Heterosexuality is a very powerful force. There is no known cure. So what feminism has spawned is millions of women who have the urge to practice heterosexuality yet have been convinced that everything involved in it is terrible and that they should instead want "independence" and "fulfilment" (things very few men have ever had, let alone women). Just yesterday I came across yet another tedious essay on how the "male gaze" was making TV shows a hostile environment for women. This has led to a bipolar attitude. The last time I bothered to read an issue of Glamour magazine, some years back, most of the magazine was, of course, articles about how to make yourself beautiful or sexy or thin, and advertisements for products that will help with this. But the lead article was about sexual harassment, and chronicled the so-called "harassment" a few women endured for one week. None of them were physically touched, nor did any man make any crude proposals. However, they contended they were "harassed" constantly because men stared at them in public places. Think about that: most of the magazine was about ways to get men to look at women, and the main article was complaining that they do.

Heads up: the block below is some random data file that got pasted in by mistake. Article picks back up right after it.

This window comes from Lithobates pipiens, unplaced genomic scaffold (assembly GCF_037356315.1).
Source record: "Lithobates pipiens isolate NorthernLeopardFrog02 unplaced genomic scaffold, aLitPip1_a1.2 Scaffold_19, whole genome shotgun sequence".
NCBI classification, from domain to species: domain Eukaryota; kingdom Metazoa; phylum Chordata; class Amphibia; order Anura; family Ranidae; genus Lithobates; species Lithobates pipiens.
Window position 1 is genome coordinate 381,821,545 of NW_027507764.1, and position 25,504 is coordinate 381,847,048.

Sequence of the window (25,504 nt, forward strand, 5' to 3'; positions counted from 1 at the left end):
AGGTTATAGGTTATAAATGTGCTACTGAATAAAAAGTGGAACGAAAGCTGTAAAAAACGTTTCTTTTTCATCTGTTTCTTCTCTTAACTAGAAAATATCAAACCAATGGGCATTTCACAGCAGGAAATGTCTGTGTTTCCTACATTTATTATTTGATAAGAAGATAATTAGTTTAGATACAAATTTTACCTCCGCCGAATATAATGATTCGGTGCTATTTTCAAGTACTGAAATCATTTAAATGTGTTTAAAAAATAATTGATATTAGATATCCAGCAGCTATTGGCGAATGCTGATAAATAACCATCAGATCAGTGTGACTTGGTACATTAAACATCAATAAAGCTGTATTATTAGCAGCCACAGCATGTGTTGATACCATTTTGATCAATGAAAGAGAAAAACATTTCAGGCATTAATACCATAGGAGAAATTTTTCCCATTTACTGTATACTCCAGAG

So feminism is one problem. The other is the Sexual Revolution. In the bad old days when women were oppressed, they had the absolute right to say no to sex. Nowadays, the attitude is different. It isn't just the permissiveness; there's also a huge amount of pressure on people to have sex. There seems to be an assumption that this is actually an obligation. Think that over again: in the dark oppressive days before the Sexual Revolution, women were obliged to have sex with their husbands. In today's enlightened society, they are obliged to have sex with the men – or teenage boys – they go to the movies with. Men who are not supporting them, protecting them, at least pretending to be faithful to them, possibly not even buying the tickets. In Scream, to cite just one example, the teenage heroine talks about how patient and saintly her boyfriend is for putting up with her unreasonable refusal to have sex with him, referring to herself scornfully as "sexually anorexic".